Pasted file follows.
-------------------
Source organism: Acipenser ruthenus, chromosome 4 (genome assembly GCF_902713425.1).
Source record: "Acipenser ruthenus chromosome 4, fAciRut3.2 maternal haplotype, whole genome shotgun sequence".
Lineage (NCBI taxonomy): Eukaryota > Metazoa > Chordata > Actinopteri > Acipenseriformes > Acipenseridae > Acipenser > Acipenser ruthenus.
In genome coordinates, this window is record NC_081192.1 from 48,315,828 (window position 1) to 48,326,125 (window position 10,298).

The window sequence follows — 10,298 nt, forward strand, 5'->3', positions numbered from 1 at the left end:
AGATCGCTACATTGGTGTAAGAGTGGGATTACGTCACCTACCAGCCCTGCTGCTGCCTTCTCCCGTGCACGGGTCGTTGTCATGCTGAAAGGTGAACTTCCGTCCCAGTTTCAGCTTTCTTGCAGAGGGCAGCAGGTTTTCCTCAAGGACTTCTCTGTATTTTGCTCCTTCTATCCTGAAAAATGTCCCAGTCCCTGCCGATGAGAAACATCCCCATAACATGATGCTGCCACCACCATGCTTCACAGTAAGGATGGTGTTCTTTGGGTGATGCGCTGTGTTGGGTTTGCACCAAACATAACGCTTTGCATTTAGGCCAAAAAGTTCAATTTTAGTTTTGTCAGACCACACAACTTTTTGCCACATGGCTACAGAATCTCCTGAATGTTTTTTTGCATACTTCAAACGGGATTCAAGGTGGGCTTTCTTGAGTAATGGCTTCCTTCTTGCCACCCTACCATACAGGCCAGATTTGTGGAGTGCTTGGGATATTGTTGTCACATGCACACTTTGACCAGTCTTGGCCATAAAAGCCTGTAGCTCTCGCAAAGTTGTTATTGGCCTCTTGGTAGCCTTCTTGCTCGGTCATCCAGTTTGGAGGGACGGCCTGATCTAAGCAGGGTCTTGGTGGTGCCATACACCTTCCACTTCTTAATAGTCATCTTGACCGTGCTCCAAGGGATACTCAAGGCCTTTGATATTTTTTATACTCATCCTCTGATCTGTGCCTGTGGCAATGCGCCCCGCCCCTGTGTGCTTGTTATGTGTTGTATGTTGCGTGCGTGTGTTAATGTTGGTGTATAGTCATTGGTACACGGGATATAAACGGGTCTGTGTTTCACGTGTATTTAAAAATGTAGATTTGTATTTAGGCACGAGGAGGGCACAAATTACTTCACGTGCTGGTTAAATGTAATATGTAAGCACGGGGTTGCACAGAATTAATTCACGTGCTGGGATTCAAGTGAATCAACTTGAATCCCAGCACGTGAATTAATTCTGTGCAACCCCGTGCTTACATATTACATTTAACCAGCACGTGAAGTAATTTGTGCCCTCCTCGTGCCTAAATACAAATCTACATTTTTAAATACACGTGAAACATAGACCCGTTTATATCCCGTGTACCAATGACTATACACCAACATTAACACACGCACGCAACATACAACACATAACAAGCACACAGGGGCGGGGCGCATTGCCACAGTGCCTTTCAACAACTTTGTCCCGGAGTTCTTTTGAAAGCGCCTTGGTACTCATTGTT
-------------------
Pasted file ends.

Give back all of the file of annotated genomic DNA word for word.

Source organism: Acipenser ruthenus, chromosome 4 (genome assembly GCF_902713425.1).
Source record: "Acipenser ruthenus chromosome 4, fAciRut3.2 maternal haplotype, whole genome shotgun sequence".
Lineage (NCBI taxonomy): Eukaryota > Metazoa > Chordata > Actinopteri > Acipenseriformes > Acipenseridae > Acipenser > Acipenser ruthenus.
In genome coordinates, this window is record NC_081192.1 from 48,315,828 (window position 1) to 48,326,125 (window position 10,298).

The window sequence follows — 10,298 nt, forward strand, 5'->3', positions numbered from 1 at the left end:
AGATCGCTACATTGGTGTAAGAGTGGGATTACGTCACCTACCAGCCCTGCTGCTGCCTTCTCCCGTGCACGGGTCGTTGTCATGCTGAAAGGTGAACTTCCGTCCCAGTTTCAGCTTTCTTGCAGAGGGCAGCAGGTTTTCCTCAAGGACTTCTCTGTATTTTGCTCCTTCTATCCTGAAAAATGTCCCAGTCCCTGCCGATGAGAAACATCCCCATAACATGATGCTGCCACCACCATGCTTCACAGTAAGGATGGTGTTCTTTGGGTGATGCGCTGTGTTGGGTTTGCACCAAACATAACGCTTTGCATTTAGGCCAAAAAGTTCAATTTTAGTTTTGTCAGACCACACAACTTTTTGCCACATGGCTACAGAATCTCCTGAATGTTTTTTTGCATACTTCAAACGGGATTCAAGGTGGGCTTTCTTGAGTAATGGCTTCCTTCTTGCCACCCTACCATACAGGCCAGATTTGTGGAGTGCTTGGGATATTGTTGTCACATGCACACTTTGACCAGTCTTGGCCATAAAAGCCTGTAGCTCTCGCAAAGTTGTTATTGGCCTCTTGGTAGCCTTCTTGCTCGGTCATCCAGTTTGGAGGGACGGCCTGATCTAAGCAGGGTCTTGGTGGTGCCATACACCTTCCACTTCTTAATAGTCATCTTGACCGTGCTCCAAGGGATACTCAAGGCCTTTGATATTTTTTATACTCATCCTCTGATCTGTGCCTGTGGCAATGCGCCCCGCCCCTGTGTGCTTGTTATGTGTTGTATGTTGCGTGCGTGTGTTAATGTTGGTGTATAGTCATTGGTACACGGGATATAAACGGGTCTGTGTTTCACGTGTATTTAAAAATGTAGATTTGTATTTAGGCACGAGGAGGGCACAAATTACTTCACGTGCTGGTTAAATGTAATATGTAAGCACGGGGTTGCACAGAATTAATTCACGTGCTGGGATTCAAGTGAATCAACTTGAATCCCAGCACGTGAATTAATTCTGTGCAACCCCGTGCTTACATATTACATTTAACCAGCACGTGAAGTAATTTGTGCCCTCCTCGTGCCTAAATACAAATCTACATTTTTAAATACACGTGAAACATAGACCCGTTTATATCCCGTGTACCAATGACTATACACCAACATTAACACACGCACGCAACATACAACACATAACAAGCACACAGGGGCGGGGCGCATTGCCACAGTGCCTTTCAACAACTTTGTCCCGGAGTTCTTTTGAAAGCGCCTTGGTACTCATTGTT